Revamped Blackhawks anticipate strong season

By The Associated Press

CHICAGO – The 2006-07 Chicago Blackhawks sure seem like a faster, quicker, more-skilled team than they were in 2005-06.

Now the question is: How much better will they be after missing the playoffs in seven of the last eight seasons?

General Manager Dale Tallon revamped the roster after the Blackhawks finished at 26-43-13 and with the third-worst record in the 30-team NHL last season. When Chicago opens its 2006-07 schedule at Nashville on Thursday night, only nine of 22 players in the expected lineup will have been with the club when at the beginning of last season.

Led by forward Martin Havlat, acquired in a trade from Ottawa in July, the Blackhawks showed in a 7-1 preseason they could skate with greater tempo and handle the puck with more finesse than last year.

Defenseman and team captain Adrian Aucoin believes that will extend into the regular season.

“The difference is night and day from last season,” Aucoin said. “Just the practices alone are much better. If you do it every day in practice, you don’t have to turn it on in games. It will be there.”

Goaltender Nikolai Khabibulin, who struggled with injuries and stopping the puck last season after signing a four-year, $27 million contract, sees more zip as well.

“We’re quite a bit faster,” he said. “I can tell from the (exhibition) games, practices and even watching upstairs.”

Havlat will be counted on as a key offensive force. Considered one of the NHL’s rising stars, the 25-year-old signed a three-year, $18 million deal with Chicago. Injuries limited Havlat to just 18 games with the Senators last season, but he posted nine goals and seven assists. In 2003-04, his last almost-full season, Havlat had 31 goals and 37 assists in 68 games.

“It’s not about one guy, but having 20 guys on the same page and knowing your role,” Havlat said. “I’ll be in a situation where people will expect me to be scoring, but I was in the same situation the last three years in Ottawa, too.”

The Blackhawks expect other new players to help them keep up with opponents in the “New NHL,” where play has become much faster and free-flowing following the 2004-05 lockout.

Forward Michal Handzus was acquired from Philadelphia in August for Kyle Calder, Chicago’s leading scorer in 2005-06. Other new forwards, including free-agent Denis Arkhipov and rookie Tony Salmelainen, are fast on the ice.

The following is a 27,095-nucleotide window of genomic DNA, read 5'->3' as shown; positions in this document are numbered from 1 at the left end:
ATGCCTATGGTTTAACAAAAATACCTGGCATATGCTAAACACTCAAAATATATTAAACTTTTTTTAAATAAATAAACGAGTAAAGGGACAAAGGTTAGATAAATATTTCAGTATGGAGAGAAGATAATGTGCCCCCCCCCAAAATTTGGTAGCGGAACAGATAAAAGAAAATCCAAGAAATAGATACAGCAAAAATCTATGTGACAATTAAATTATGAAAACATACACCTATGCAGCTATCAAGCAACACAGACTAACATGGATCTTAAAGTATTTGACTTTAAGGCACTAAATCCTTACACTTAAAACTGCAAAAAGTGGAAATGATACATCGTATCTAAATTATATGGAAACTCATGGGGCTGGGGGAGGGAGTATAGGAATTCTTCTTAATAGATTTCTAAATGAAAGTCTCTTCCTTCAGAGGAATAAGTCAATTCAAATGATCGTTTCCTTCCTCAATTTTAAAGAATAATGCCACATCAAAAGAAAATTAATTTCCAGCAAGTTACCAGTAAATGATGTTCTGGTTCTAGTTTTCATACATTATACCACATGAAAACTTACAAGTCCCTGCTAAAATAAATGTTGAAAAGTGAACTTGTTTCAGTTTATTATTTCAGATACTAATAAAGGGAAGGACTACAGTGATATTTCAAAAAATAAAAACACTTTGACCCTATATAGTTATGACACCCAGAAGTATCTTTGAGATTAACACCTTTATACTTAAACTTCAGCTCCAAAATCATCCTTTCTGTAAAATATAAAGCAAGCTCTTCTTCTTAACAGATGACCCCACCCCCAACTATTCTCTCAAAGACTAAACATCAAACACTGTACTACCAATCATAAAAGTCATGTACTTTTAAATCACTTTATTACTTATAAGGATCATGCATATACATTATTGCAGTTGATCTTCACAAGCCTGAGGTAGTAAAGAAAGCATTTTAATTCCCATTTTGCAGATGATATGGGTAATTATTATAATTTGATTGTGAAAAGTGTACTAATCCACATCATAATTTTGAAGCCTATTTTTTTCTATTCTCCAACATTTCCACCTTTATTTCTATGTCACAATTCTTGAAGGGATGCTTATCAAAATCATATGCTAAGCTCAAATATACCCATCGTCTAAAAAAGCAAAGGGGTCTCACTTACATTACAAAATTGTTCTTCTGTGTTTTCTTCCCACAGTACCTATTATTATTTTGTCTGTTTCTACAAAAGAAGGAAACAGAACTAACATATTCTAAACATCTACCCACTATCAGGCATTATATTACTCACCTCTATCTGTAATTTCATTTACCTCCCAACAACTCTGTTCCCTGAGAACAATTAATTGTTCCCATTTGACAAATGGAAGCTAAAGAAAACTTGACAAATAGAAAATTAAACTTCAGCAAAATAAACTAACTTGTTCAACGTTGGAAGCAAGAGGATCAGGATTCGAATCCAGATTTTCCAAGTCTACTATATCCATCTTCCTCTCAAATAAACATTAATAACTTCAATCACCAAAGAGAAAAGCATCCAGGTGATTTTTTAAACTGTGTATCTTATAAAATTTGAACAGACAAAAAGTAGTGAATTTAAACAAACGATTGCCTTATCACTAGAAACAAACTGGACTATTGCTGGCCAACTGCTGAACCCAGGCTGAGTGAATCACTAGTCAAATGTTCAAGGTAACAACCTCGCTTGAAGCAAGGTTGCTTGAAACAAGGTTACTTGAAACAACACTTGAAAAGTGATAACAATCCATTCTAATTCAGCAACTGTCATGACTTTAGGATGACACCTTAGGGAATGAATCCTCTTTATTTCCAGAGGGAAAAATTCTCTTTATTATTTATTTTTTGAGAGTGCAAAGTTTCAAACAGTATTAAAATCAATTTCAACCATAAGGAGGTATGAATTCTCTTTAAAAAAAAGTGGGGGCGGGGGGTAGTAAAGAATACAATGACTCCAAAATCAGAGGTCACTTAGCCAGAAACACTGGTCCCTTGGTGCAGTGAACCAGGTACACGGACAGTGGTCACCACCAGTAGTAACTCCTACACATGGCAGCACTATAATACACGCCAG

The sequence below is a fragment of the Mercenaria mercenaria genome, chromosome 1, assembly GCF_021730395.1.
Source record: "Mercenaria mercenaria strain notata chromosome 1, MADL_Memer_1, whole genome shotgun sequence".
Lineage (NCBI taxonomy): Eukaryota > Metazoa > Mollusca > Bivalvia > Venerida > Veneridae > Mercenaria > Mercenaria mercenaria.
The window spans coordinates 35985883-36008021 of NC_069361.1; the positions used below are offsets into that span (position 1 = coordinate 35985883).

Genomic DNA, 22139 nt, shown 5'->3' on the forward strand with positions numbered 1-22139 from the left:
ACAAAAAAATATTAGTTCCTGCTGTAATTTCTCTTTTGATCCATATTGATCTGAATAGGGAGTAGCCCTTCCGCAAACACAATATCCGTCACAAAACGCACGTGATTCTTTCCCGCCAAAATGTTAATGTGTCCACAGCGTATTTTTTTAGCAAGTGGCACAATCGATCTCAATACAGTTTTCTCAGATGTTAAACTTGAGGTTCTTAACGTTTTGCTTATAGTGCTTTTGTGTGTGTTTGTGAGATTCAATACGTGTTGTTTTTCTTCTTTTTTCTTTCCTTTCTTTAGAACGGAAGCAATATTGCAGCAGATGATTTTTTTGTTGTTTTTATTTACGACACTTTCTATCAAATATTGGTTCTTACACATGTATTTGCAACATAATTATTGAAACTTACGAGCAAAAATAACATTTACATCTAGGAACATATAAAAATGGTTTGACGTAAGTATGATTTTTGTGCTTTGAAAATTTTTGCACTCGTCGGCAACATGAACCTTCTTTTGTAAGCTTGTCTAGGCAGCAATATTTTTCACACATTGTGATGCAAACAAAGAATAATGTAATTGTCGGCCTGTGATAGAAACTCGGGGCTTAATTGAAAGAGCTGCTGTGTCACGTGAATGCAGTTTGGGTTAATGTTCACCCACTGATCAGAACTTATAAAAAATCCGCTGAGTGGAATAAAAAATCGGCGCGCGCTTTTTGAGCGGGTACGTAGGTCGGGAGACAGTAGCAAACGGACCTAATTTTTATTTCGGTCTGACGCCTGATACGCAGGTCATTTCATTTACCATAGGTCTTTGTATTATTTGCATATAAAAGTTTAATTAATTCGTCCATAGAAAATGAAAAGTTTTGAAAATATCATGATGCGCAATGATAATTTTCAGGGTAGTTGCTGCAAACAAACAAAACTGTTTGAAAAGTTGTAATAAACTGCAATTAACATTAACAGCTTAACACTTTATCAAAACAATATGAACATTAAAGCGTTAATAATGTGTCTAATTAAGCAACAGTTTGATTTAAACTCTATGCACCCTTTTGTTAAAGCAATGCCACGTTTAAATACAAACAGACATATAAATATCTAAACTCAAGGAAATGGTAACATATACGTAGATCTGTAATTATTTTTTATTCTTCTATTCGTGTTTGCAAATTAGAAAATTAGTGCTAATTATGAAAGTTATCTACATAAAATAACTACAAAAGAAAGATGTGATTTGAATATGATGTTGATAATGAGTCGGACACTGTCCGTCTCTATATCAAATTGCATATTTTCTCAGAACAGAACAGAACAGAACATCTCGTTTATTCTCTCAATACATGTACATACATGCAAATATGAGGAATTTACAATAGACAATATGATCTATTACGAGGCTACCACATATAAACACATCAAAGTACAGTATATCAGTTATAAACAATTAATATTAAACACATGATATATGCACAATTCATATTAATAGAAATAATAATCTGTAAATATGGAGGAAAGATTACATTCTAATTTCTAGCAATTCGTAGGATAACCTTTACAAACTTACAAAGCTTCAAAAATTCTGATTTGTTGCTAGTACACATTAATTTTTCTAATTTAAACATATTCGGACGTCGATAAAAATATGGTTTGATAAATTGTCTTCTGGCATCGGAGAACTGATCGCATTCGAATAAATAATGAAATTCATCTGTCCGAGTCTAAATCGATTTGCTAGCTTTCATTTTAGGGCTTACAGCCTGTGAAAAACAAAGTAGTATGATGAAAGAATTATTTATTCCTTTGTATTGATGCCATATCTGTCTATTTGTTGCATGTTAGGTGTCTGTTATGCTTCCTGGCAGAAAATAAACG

They join forwards such as Radim Vrbata and Patrick Sharp, both acquired during the 2005-06 season, to give the Blackhawks a different look up front.

On defense there have been few changes.

Veterans Aucoin and Jassen Cullimore are back. So are Brent Seabrook and Duncan Keith, who as rookies last season were the bright spots in a terrible year.

Jim Vandermeer, also a steady surprise in 2005-06, returns on the blue line. Lasse Kukkonen is the lone new face among the six defensemen.

In goal, the Blackhawks expect Khabibulin to live up to his reputation and salary and play a lot better than last season when he had a 17-26-6 record and 3.35 goals-against average.

“Every year you play you want to get better,” he said. “Last year I put too much pressure on myself. This year I just want to relax and play.”

Khabibulin will be backed up by Brian Boucher, who signed a one-year contract after coming to training camp on a tryout basis. Patrick Lalime, signed from St. Louis as a free agent, had been tabbed for that role, but he’ll miss the first half of the season recovering from surgery to repair a herniated disc.

Lalime isn’t the only injured Blackhawk.

Forward Tuomo Ruutu will miss four weeks with a sprained left knee. Ruutu, the Blackhawks first-round draft pick in 2001, played in just 15 games last year due back and ankle injuries.

Second-year coach Trent Yawney knows he needs better health, good goaltending and an improved attitude for the Blackhawks to start winning.

“We have more skill, but if we don’t have more will, the skill isn’t going to amount to anything,” Yawney said.